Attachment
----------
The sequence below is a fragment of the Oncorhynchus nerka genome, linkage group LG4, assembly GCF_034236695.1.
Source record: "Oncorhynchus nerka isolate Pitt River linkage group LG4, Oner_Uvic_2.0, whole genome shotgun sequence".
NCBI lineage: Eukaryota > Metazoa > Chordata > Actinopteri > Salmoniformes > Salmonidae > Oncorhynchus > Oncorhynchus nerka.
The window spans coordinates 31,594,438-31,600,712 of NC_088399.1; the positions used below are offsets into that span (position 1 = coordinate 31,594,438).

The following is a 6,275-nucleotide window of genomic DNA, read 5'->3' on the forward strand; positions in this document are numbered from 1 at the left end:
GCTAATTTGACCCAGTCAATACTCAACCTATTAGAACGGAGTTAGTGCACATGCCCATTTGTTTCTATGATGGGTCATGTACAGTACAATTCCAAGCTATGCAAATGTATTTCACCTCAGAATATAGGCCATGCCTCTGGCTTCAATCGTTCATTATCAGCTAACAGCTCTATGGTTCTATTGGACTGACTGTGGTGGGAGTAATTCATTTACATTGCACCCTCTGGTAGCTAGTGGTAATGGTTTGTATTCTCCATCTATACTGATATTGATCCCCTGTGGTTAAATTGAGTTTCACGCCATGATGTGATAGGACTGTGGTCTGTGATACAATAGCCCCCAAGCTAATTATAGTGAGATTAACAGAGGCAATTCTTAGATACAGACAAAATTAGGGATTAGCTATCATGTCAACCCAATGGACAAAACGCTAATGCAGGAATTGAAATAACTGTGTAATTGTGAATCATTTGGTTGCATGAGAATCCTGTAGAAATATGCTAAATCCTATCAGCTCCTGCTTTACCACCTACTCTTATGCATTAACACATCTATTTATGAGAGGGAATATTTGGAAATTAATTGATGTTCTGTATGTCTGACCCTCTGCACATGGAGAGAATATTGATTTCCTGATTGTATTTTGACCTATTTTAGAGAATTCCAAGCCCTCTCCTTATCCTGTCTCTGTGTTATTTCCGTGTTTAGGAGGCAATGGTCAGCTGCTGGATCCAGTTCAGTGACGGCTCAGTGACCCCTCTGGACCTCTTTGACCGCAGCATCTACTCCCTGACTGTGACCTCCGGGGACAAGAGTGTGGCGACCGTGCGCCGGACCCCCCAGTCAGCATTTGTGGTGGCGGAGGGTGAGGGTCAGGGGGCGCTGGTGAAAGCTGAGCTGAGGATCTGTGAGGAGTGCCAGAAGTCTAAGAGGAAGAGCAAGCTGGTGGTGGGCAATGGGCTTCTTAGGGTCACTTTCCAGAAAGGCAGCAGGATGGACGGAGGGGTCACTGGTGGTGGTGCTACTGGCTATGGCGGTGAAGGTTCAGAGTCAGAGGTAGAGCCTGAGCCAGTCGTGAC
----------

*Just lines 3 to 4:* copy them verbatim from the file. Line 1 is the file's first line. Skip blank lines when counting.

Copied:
NCBI lineage: Eukaryota > Metazoa > Chordata > Actinopteri > Salmoniformes > Salmonidae > Oncorhynchus > Oncorhynchus nerka.
The window spans coordinates 31,594,438-31,600,712 of NC_088399.1; the positions used below are offsets into that span (position 1 = coordinate 31,594,438).